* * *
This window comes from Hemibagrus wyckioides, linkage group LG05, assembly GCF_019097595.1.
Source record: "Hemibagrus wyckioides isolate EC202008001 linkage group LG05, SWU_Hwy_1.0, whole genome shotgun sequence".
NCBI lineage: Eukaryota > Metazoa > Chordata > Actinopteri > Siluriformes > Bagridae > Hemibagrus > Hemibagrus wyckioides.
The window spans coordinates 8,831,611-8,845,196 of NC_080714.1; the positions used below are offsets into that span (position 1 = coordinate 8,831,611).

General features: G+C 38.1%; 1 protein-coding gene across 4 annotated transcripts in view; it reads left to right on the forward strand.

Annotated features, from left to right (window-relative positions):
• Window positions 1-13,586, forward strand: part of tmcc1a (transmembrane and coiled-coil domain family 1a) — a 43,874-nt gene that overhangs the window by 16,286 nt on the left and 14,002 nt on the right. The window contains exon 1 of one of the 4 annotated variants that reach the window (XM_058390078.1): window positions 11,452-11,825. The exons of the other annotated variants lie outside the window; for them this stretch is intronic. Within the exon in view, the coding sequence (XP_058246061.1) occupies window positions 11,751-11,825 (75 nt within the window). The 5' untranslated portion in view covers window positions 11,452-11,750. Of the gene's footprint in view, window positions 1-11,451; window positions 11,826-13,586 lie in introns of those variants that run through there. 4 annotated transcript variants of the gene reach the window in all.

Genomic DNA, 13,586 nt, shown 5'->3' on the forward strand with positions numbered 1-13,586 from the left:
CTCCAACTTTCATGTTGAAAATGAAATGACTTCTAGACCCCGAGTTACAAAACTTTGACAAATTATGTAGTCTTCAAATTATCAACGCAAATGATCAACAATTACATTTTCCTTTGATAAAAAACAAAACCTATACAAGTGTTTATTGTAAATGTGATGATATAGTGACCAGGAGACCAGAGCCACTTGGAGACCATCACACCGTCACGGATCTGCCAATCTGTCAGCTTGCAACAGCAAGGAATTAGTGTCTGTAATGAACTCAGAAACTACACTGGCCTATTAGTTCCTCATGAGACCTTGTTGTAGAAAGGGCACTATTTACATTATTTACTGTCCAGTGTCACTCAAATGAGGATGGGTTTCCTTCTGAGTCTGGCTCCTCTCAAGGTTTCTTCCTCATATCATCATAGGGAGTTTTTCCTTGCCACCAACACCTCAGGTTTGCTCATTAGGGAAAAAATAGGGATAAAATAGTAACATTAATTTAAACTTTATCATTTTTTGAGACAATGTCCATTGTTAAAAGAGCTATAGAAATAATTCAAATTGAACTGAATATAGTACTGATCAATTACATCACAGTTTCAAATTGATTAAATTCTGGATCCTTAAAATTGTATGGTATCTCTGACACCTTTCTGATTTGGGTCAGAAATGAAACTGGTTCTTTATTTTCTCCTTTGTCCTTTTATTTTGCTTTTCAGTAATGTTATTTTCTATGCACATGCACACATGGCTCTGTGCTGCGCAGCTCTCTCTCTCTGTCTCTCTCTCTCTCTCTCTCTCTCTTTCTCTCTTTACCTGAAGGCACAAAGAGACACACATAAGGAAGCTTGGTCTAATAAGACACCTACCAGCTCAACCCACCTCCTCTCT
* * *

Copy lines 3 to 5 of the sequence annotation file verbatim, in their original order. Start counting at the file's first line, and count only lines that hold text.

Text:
NCBI lineage: Eukaryota > Metazoa > Chordata > Actinopteri > Siluriformes > Bagridae > Hemibagrus > Hemibagrus wyckioides.
The window spans coordinates 8,831,611-8,845,196 of NC_080714.1; the positions used below are offsets into that span (position 1 = coordinate 8,831,611).

General features: G+C 38.1%; 1 protein-coding gene across 4 annotated transcripts in view; it reads left to right on the forward strand.